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Wine arsonist sentenced to 27 years

A Californian businessman convicted of destroying more than 4.5 million bottles of wine in a warehouse fire has been sentenced to 27 years in prison.

Mark C. Anderson

A federal judge in Sacramento also ordered Mark C. Anderson to pay US$70.3 million to customers who lost their wine collections in the October 2005 blaze.

Anderson, 63, stored wine for 95 vintners and dozens of private collectors for a fee at the Wines Central warehouse in Vallejo, where he rented space.

Prosecutors say he started the fire to cover up the fact that he had been embezzling clients’ wine for years.

Winemakers from Napa and Sonoma counties stored wine inside the warehouse – a former submarine repair facility.

The building had no sprinklers, meaning the fire spread quickly. It heated the inside of the warehouse to around 2,000 degrees, cooking the wine inside.

Anderson, 63, came under immediate suspicion because he was at the facility the day the fire started, and because the blaze originated in his section, sparked by gasoline-soaked rags.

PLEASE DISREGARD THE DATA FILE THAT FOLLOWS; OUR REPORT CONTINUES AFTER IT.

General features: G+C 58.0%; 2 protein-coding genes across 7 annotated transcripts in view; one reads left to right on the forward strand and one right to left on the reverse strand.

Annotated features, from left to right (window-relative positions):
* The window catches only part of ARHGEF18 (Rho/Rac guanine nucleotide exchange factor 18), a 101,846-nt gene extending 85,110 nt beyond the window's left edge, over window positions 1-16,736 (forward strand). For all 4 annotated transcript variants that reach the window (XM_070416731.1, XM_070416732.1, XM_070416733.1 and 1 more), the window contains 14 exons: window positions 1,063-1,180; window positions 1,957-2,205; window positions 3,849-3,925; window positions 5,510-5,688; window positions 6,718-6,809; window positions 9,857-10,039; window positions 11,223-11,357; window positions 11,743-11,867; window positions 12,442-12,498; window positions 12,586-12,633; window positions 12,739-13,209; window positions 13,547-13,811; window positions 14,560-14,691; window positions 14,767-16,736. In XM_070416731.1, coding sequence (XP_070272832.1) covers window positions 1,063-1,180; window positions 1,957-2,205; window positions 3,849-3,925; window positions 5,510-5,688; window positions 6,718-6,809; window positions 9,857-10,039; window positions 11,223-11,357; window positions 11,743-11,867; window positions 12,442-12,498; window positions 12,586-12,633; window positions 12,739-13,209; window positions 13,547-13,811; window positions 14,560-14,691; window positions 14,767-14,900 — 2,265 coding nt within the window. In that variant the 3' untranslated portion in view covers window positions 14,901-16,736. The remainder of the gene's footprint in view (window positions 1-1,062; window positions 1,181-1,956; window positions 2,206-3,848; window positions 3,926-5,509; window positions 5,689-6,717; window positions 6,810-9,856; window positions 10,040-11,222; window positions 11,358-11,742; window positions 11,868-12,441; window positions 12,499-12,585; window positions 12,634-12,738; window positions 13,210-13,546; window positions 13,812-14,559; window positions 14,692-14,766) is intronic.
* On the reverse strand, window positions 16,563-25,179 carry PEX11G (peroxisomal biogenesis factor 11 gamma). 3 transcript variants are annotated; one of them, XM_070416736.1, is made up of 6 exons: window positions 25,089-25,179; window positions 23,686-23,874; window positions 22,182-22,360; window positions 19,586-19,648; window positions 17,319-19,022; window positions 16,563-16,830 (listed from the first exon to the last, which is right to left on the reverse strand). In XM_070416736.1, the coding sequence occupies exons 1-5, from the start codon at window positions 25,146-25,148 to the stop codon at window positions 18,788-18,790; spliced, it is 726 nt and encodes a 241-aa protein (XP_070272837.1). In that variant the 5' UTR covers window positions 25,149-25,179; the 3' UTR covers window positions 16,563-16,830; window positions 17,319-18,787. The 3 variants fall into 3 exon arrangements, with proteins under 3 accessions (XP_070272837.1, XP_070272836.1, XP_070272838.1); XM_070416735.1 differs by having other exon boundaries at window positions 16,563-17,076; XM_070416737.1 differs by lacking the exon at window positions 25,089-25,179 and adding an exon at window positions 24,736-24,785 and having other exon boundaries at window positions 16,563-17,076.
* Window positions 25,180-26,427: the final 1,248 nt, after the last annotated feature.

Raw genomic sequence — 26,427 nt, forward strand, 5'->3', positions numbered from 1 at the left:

Anderson, who owned a wine storage business named Sausalito Cellars, had been storing some of his wines at Wines Central but removed them after being asked to do so by business managers several months before the fire.

The fire injured two firefighters and caused US$250m worth of damage at the warehouse, with some wineries losing entire vintages. Its owner never reopened.

In 2009, Anderson pleaded guilty to 19 counts, including arson, mail fraud and tax evasion. Sentencing was delayed because of his unsuccessful attempt to withdraw the guilty plea.

damage caused by the fire

“This was not just a devastating loss to the wine collectors who were clients of the defendant, it was a tragic and historic loss to the wine industry,” Sacramento US. Attorney Benjamin Wagner said.

“Most of the victim wineries were small family-run businesses that housed their complete inventory at Wines Central because they had no storage capacity of their own.

“This crime caused a great deal of financial and emotional distress on those small business owners and their employees. The sentence properly reflects that suffering,” Wagner added.

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